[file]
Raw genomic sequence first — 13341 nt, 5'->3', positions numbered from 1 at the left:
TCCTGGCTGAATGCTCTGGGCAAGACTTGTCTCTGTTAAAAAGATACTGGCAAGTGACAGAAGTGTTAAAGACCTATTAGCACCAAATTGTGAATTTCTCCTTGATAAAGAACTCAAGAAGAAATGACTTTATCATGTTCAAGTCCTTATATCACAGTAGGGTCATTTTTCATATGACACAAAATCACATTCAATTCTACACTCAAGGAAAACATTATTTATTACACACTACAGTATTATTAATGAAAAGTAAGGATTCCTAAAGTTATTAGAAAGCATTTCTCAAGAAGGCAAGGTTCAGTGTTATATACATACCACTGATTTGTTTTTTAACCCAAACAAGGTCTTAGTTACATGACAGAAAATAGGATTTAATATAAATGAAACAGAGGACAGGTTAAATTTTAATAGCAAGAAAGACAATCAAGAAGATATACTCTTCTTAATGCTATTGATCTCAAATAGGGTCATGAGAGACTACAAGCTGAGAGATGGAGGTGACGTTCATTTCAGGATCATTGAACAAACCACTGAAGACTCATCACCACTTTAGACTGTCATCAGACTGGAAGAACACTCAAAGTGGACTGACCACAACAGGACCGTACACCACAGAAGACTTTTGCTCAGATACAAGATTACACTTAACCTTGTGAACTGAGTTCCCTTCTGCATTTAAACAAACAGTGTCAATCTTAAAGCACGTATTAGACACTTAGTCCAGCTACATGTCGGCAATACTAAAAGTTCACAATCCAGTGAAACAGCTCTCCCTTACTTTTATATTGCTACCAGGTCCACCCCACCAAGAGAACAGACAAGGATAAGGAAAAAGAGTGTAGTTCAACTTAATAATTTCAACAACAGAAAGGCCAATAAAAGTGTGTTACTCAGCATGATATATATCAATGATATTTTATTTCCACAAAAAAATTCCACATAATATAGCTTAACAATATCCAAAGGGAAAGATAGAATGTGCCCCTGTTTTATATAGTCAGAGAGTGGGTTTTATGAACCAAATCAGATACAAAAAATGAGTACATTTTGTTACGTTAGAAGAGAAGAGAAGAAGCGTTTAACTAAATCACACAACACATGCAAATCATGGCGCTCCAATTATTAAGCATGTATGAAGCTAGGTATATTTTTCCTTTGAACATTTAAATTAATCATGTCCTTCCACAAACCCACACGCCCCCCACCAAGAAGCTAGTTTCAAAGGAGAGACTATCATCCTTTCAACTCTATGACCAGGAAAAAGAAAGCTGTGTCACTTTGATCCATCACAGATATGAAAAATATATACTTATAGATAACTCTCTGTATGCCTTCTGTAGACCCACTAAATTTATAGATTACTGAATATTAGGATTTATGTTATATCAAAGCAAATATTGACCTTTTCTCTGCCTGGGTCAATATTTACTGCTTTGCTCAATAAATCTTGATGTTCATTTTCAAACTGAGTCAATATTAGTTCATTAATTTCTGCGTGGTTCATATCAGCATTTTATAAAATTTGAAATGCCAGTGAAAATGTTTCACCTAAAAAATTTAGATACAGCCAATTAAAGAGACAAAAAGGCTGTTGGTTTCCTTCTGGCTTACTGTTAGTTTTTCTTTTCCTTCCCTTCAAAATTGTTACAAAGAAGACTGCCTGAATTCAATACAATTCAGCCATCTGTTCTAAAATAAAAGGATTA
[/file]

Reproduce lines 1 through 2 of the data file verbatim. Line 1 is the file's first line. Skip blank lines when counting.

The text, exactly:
Raw genomic sequence first — 13341 nt, 5'->3', positions numbered from 1 at the left:
TCCTGGCTGAATGCTCTGGGCAAGACTTGTCTCTGTTAAAAAGATACTGGCAAGTGACAGAAGTGTTAAAGACCTATTAGCACCAAATTGTGAATTTCTCCTTGATAAAGAACTCAAGAAGAAATGACTTTATCATGTTCAAGTCCTTATATCACAGTAGGGTCATTTTTCATATGACACAAAATCACATTCAATTCTACACTCAAGGAAAACATTATTTATTACACACTACAGTATTATTAATGAAAAGTAAGGATTCCTAAAGTTATTAGAAAGCATTTCTCAAGAAGGCAAGGTTCAGTGTTATATACATACCACTGATTTGTTTTTTAACCCAAACAAGGTCTTAGTTACATGACAGAAAATAGGATTTAATATAAATGAAACAGAGGACAGGTTAAATTTTAATAGCAAGAAAGACAATCAAGAAGATATACTCTTCTTAATGCTATTGATCTCAAATAGGGTCATGAGAGACTACAAGCTGAGAGATGGAGGTGACGTTCATTTCAGGATCATTGAACAAACCACTGAAGACTCATCACCACTTTAGACTGTCATCAGACTGGAAGAACACTCAAAGTGGACTGACCACAACAGGACCGTACACCACAGAAGACTTTTGCTCAGATACAAGATTACACTTAACCTTGTGAACTGAGTTCCCTTCTGCATTTAAACAAACAGTGTCAATCTTAAAGCACGTATTAGACACTTAGTCCAGCTACATGTCGGCAATACTAAAAGTTCACAATCCAGTGAAACAGCTCTCCCTTACTTTTATATTGCTACCAGGTCCACCCCACCAAGAGAACAGACAAGGATAAGGAAAAAGAGTGTAGTTCAACTTAATAATTTCAACAACAGAAAGGCCAATAAAAGTGTGTTACTCAGCATGATATATATCAATGATATTTTATTTCCACAAAAAAATTCCACATAATATAGCTTAACAATATCCAAAGGGAAAGATAGAATGTGCCCCTGTTTTATATAGTCAGAGAGTGGGTTTTATGAACCAAATCAGATACAAAAAATGAGTACATTTTGTTACGTTAGAAGAGAAGAGAAGAAGCGTTTAACTAAATCACACAACACATGCAAATCATGGCGCTCCAATTATTAAGCATGTATGAAGCTAGGTATATTTTTCCTTTGAACATTTAAATTAATCATGTCCTTCCACAAACCCACACGCCCCCCACCAAGAAGCTAGTTTCAAAGGAGAGACTATCATCCTTTCAACTCTATGACCAGGAAAAAGAAAGCTGTGTCACTTTGATCCATCACAGATATGAAAAATATATACTTATAGATAACTCTCTGTATGCCTTCTGTAGACCCACTAAATTTATAGATTACTGAATATTAGGATTTATGTTATATCAAAGCAAATATTGACCTTTTCTCTGCCTGGGTCAATATTTACTGCTTTGCTCAATAAATCTTGATGTTCATTTTCAAACTGAGTCAATATTAGTTCATTAATTTCTGCGTGGTTCATATCAGCATTTTATAAAATTTGAAATGCCAGTGAAAATGTTTCACCTAAAAAATTTAGATACAGCCAATTAAAGAGACAAAAAGGCTGTTGGTTTCCTTCTGGCTTACTGTTAGTTTTTCTTTTCCTTCCCTTCAAAATTGTTACAAAGAAGACTGCCTGAATTCAATACAATTCAGCCATCTGTTCTAAAATAAAAGGATTA